The Fresh Loaf

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Better to retard dough or loaves

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Sour Doh's picture
Sour Doh

Better to retard dough or loaves

I frequently need to retard my dough to fit baking into my schedule.  My question is, is it preferable to retard during the bulk fermentation stage, or to shape the loaves and retard during proofing.  Or, is it just a matter of taste?


Thanks!

wally's picture
wally

Either method yields acceptable results.  I think the one you choose should be guided by your schedule.  Generally (though there are exceptions), if you shape and proof your loaves and then retard them, they will be ready to bake as soon as your oven is up to temp - no need, in other words, for additional proofing time.  For the most part, shaping loaves and retarding before they have proofed is not a good idea in my experience.


However, if you bulk retard your dough, it will take longer the next day to be ready for baking.  You can shape it right out of the retarder/refrigerator, but then it will need a final proof, and because the dough is so cold, the proofing time will be considerably longer than normal.


So it's mostly about which method will work best given your schedule.


Larry

Sour Doh's picture
Sour Doh

Thanks - that was what I suspected.  I often can't fit a full bulk fermenation and then a full proof into my nighttime schedule, so I need to overnight some step of the process in the fridge, or do so while I'm at work.


I'll take your thoughts on retarding after proofing to heart.  I may have goofed this morning, then -  I have two loaves of whole wheat genzano sitting in my fridge at home right now, and I put them in immediately after shaping.  I guess I thought they might slowly proof all day in there.

Chuck's picture
Chuck

Quote:
... have two loaves ... sitting in my fridge ... and I put them in immediately after shaping. ... I thought they might slowly proof all day in there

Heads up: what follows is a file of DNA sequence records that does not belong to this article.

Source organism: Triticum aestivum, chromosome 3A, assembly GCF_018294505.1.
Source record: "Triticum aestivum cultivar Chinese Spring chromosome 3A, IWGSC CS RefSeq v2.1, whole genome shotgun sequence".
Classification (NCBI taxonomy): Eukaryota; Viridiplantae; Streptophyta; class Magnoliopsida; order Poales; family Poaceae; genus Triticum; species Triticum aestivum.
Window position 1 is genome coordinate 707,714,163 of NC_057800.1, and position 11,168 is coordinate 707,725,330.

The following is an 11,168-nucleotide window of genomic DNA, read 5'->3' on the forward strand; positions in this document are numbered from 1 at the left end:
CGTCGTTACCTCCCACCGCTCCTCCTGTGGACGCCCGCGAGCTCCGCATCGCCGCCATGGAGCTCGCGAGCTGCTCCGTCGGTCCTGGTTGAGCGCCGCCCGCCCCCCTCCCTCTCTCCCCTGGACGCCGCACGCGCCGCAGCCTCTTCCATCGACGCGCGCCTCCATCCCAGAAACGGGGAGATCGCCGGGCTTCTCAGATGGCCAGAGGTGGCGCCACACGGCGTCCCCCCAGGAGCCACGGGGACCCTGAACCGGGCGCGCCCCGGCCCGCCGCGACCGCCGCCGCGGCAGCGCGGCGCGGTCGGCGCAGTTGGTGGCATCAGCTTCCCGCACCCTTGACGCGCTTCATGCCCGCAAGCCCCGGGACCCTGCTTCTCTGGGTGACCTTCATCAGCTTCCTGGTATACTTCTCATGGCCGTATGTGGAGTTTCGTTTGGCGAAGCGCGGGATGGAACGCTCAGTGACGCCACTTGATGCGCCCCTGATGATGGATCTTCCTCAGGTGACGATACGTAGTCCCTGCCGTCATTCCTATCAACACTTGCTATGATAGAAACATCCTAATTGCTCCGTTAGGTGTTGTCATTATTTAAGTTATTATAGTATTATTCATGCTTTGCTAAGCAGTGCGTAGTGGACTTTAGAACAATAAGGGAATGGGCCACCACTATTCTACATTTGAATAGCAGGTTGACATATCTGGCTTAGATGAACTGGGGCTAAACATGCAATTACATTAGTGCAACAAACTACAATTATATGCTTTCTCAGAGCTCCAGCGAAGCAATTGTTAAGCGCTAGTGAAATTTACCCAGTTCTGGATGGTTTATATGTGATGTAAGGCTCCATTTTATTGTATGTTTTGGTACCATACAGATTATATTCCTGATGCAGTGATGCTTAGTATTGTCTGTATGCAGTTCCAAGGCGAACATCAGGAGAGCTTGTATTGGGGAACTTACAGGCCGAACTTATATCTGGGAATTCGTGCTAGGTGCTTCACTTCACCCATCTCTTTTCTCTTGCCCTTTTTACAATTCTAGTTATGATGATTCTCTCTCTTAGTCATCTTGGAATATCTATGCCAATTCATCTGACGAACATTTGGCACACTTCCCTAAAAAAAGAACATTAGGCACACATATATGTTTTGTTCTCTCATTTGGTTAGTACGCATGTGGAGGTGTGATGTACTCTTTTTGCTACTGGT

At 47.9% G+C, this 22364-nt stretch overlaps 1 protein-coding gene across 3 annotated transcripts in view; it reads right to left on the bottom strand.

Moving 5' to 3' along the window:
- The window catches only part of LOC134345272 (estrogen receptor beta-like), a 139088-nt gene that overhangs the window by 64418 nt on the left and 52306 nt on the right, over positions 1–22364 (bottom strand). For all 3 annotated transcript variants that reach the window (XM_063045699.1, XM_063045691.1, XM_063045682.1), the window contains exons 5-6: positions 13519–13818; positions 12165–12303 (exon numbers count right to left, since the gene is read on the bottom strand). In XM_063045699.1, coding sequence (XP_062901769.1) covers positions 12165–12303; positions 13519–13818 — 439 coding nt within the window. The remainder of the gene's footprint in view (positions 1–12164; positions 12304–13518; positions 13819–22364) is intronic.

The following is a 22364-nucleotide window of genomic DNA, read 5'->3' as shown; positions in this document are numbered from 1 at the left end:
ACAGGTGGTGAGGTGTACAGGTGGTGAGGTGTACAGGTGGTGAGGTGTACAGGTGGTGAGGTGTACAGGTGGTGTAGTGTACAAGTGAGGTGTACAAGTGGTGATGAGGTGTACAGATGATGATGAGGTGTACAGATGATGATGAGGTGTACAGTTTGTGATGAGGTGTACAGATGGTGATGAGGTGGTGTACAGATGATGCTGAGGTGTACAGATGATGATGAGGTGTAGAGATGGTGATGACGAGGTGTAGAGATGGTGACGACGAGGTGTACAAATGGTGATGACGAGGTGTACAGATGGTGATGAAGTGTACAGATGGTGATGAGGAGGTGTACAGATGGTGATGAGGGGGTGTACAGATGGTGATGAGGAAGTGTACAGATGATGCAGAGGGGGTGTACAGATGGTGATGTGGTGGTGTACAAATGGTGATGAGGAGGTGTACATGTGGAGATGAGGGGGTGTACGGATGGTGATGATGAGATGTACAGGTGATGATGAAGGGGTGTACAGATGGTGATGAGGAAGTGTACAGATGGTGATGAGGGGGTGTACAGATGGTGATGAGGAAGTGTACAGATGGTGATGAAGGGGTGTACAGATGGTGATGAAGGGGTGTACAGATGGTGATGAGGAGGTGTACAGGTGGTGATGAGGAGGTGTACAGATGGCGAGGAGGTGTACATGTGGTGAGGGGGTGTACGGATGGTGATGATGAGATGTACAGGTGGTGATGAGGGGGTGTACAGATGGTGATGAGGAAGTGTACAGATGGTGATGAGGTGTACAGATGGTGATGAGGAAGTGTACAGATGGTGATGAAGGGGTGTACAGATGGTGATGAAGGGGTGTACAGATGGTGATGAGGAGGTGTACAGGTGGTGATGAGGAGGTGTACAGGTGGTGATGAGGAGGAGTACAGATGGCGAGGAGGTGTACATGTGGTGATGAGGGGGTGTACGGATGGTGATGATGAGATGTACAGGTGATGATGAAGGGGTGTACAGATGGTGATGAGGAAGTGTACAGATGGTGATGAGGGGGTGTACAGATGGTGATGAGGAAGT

I'm hoping the exact same thing  ...that my loaves will slowly proof in the fridge.


I too for scheduling like the idea of actually doing a dough step in the fridge rather than just using the fridge for marking time.


I haven't tried it yet though. Please let us know what happened with your loaves!

hanseata's picture
hanseata

It's a matter of available space, too. If you bake more than one bread (as I do), you need a lot of space to place whole baking sheets with breads in the refrigerator. If you divide your finished dough in portions and refrigerate those in individual, stackable containers you don't need much space, and, also, smaller amounts of dough come to room temperature faster than a big bowl full.


Karin

SonicChick's picture
SonicChick

I wasn't sure this was going to work, but this past weekend I ran out of time and ended up retarding both the bulk ferment *and* the proofing of my enriched flax meal sandwhich loaf.


This particular bread seems to come out better with retarding, or maybe it's just me since I tend to over-proof and get hung up with sticky doughs. It's pretty slack -- 75% hydration and 30% Graham flour, plus the flax meal soaker -- so putting it right into the fridge after mixing makes it easier to handle. I stretch and fold it 2-3 more times before leaving it, and it develops very nicely.


Usually when I'm ready to bake I take the dough out and let it warm for 20-30 minutes, just so it's a little more flexible. I pre-shape, rest for 20 minutes, then shape and proof in the loaf pan until it rises an inch above the rim. This time, I pre-shaped right out of the fridge, rested 20 minutes, then shaped the loaf and popped it back into the fridge for another 10 hours. It went straight from the fridge to a cold oven, and after little over an hour came out the best yet.